Peace between the Koreas is a boon for ASEAN too

North Korea's ceremonial head of state Kim Yong Nam (R) and Kim Yo Jong (C), North Korean leader Kim Jong Un's younger sibling, are greeted by South Korea's Unification Minister Cho Myoung-gyon (L) upon their arrival at Incheon airport, west of Seoul, on February 9, 2018, to attend the opening ceremony of the Pyeongchang 2018 Winter Olympic Games. (Dong-A Ilbo / AFP)

The scene was mesmerising as South Korean and North Korean athletes marched together under a single flag during the opening ceremony of the Winter Olympic Games in Pyeongchang, South Korea on 9 February. The athletes were introduced simply as the ‘Korea’ contingent. The march past was followed by a presentation built along the theme of ‘Peace in Motion’ and followed by a candlelight formation in the symbolic shape of a dove and the singing of John Lennon’s 1971 hit, ‘Imagine’.

South Korea and North Korea have been at odds since the Korean Peninsula was split apart in 1945. The Korean War, which took place between 1950 and 1953 did not resolve the dispute about which Korea was in fact “the true Korea” but instead resulted in the loss of 2.5 million lives. As of today, a peace treaty has still never been signed to mark an official end to that war.

More recently, tensions have escalated in the Asia Pacific region over North Korea’s intermittent launches of ballistic missiles, the latest of which occurred in November 2017, according to BBC News. North Korean leader Kim Jong-un said in January this year that he would not scale back on production of ballistic missiles, and claimed to have a “nuclear button” on his desk.

The tension is appearing to diffuse at the Winter Olympics, where talks are being held between a North Korean delegation that includes Kim Jong-un’s sister, Kim Jo-yong, and President Moon Jae-in’s South Korean government. President Moon previously branded the Games as the ‘Peace Games’ and sees it as a potential turning point towards peace in the Korean Peninsula.

“Had it not been for the Pyeongchang Olympics, some of us might not have had the chance to be together in the same room,” he told a roomful of delegates at the reception for VIPs prior to the opening ceremony.

The talks have resulted in an invitation from Kim Jong-un for President Moon to visit North Korea, according to reporting by The New York Times on 10 February. The message was relayed through Kim Jo-yong, through whom Kim Jong-un expressed that he “…was willing to meet President Moon Jae-in at an early date and invited him to visit North Korea at a convenient date,” according to Kim Eui-kyeom, who is a spokesperson for President Moon.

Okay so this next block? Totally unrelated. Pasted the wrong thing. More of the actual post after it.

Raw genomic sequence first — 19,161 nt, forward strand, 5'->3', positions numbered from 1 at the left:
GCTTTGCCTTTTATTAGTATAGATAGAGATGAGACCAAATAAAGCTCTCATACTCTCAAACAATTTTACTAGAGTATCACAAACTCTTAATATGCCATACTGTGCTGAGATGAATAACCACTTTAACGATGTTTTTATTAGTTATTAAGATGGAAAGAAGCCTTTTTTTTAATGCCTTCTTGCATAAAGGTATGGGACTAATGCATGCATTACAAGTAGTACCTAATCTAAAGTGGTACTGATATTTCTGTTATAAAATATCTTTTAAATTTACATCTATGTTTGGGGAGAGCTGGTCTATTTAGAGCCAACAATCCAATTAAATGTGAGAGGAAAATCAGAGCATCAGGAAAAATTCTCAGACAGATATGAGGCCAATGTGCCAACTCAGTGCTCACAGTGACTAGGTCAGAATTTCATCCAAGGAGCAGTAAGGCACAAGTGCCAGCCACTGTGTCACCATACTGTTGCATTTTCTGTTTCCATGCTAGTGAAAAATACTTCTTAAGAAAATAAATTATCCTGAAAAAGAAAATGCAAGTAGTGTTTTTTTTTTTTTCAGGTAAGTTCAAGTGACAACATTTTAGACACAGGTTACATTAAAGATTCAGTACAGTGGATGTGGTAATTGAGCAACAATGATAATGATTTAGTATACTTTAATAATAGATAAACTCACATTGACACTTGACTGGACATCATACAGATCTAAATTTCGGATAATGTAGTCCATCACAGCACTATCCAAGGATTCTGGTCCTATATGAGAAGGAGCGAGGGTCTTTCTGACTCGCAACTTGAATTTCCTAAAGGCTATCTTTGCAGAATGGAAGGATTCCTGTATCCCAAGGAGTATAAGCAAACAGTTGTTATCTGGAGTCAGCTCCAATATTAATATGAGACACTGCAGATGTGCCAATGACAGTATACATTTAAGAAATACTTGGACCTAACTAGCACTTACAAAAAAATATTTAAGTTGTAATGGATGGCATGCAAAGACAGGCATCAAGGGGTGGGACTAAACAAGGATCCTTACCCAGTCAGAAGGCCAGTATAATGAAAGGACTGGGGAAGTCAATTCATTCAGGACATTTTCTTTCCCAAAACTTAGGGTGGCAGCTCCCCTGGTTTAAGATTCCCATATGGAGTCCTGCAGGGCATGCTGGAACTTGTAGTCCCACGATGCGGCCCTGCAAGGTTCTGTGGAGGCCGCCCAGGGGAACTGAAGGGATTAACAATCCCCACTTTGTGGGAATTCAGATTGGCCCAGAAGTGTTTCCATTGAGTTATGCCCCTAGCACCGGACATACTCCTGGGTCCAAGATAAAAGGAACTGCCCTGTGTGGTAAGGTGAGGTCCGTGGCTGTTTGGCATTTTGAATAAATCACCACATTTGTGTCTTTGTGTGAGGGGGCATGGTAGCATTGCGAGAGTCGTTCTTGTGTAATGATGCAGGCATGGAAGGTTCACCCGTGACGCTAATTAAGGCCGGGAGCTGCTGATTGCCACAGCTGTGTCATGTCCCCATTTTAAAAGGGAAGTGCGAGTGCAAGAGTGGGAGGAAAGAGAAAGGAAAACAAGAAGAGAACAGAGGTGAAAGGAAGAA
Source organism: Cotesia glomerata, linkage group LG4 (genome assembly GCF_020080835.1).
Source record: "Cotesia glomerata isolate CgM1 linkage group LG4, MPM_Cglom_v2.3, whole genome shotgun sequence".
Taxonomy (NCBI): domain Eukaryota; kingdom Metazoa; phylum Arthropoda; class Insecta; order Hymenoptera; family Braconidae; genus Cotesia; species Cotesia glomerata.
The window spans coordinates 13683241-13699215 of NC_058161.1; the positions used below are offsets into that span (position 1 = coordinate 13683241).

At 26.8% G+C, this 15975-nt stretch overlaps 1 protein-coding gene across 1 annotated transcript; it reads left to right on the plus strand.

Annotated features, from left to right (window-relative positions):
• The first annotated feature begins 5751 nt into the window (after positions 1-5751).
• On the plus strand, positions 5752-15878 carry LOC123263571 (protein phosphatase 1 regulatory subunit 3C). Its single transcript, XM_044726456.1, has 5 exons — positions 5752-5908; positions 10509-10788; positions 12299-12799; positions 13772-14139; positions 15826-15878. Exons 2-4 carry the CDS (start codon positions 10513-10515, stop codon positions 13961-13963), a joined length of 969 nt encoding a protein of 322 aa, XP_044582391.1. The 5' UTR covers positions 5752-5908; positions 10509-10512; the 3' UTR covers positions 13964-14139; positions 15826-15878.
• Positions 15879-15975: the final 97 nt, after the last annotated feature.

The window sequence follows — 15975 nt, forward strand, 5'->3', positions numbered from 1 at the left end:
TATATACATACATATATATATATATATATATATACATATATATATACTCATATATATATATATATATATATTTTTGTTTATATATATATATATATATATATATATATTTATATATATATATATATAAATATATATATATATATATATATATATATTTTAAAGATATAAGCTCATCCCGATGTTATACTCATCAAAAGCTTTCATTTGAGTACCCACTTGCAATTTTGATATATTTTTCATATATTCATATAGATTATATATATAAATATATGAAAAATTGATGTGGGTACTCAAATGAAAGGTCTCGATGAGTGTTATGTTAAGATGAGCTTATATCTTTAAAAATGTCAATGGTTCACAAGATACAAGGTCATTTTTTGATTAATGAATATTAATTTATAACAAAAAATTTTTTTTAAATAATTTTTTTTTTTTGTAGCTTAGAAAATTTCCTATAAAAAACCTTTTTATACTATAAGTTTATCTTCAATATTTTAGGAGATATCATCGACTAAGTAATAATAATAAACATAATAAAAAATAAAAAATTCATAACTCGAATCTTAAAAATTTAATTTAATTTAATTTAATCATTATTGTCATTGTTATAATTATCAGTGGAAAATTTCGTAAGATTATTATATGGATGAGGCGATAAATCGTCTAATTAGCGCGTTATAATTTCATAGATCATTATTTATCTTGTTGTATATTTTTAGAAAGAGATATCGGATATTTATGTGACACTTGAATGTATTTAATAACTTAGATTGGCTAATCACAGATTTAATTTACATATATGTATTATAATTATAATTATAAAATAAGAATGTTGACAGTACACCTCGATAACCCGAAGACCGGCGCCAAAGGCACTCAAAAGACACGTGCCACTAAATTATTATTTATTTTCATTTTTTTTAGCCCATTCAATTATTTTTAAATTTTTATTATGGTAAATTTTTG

President Moon has had to walk a fine line between the United States and North Korea to reach this point. His decision that South Korea would delay its annual joint military exercises with the United States came as a surprise to the latter, yet seemed to reap returns when North Korea subsequently announced that it would send athletes to the Winter Olympics after initially refusing to.

Yet South Koreans may hold a different stand from that of their president. Heejin Lee, a South Korean, interviewed by the New York Times recently, offered the viewpoint that "…what North Korea wants is a preservation of their regime. Those who support the joint Olympic team aren't disillusioned about that. They think the joint Olympic team is a tool to bring North Korea to the talking table. Talks backed with strong military unity between South Korea and the US is the answer, and efforts to form a joint team and march together at the Olympics is a great way to start."

The effects of peace could also ripple off and benefit the Southeast Asian region, with whom South Korea is aiming to establish stronger ties. South Korean president Moon Jae-In in November 2017 unveiled the 'New Southern Policy' in an effort to expand its economic influence there while curbing reliance on China and the United States.

South Korea already has strong trade ties with Indonesia, with trade between the countries amounting to US$10 billion in the first three quarters of 2017, according to reporting by Reuters. Within that period, South Korean foreign direct investment in Indonesia's economy amounted to US$1.37 billion.

Meanwhile, the Philippine Star reported that both countries are also seeking to boost bilateral trade from US$15 billion in 2017 to US$20 billion this year.

Myanmar is also looking to South Korea to invest in its infrastructure and manufacturing sectors, in order to achieve its targeted 6-9% GDP growth between 2011 and 2030. South Korea is investing US$98 million into building a logistics hub at the Shwe Lin Ban Industrial Zone in Yangon, of which Myanmar will provide the land to build on.

"On our side, we will only be offering the land," explained U Aung So in January this year. "Subsequently, the profits will be distributed accordingly," he continued.

Peace in the Korean Peninsula is arguably a peaceful solution for ASEAN too.

“ASEAN has an increasing stake in military activities with the Korean Peninsula, because of the latter’s ability to launch more far-reaching missiles,” noted Thomas Benjamin Daniel, an analyst with the Foreign Policy and Security Studies Program of the Institute of Strategic and International Studies (ISIS) back in August 2017. Yet with peace in the region, ASEAN can concentrate fully on building its economy instead.

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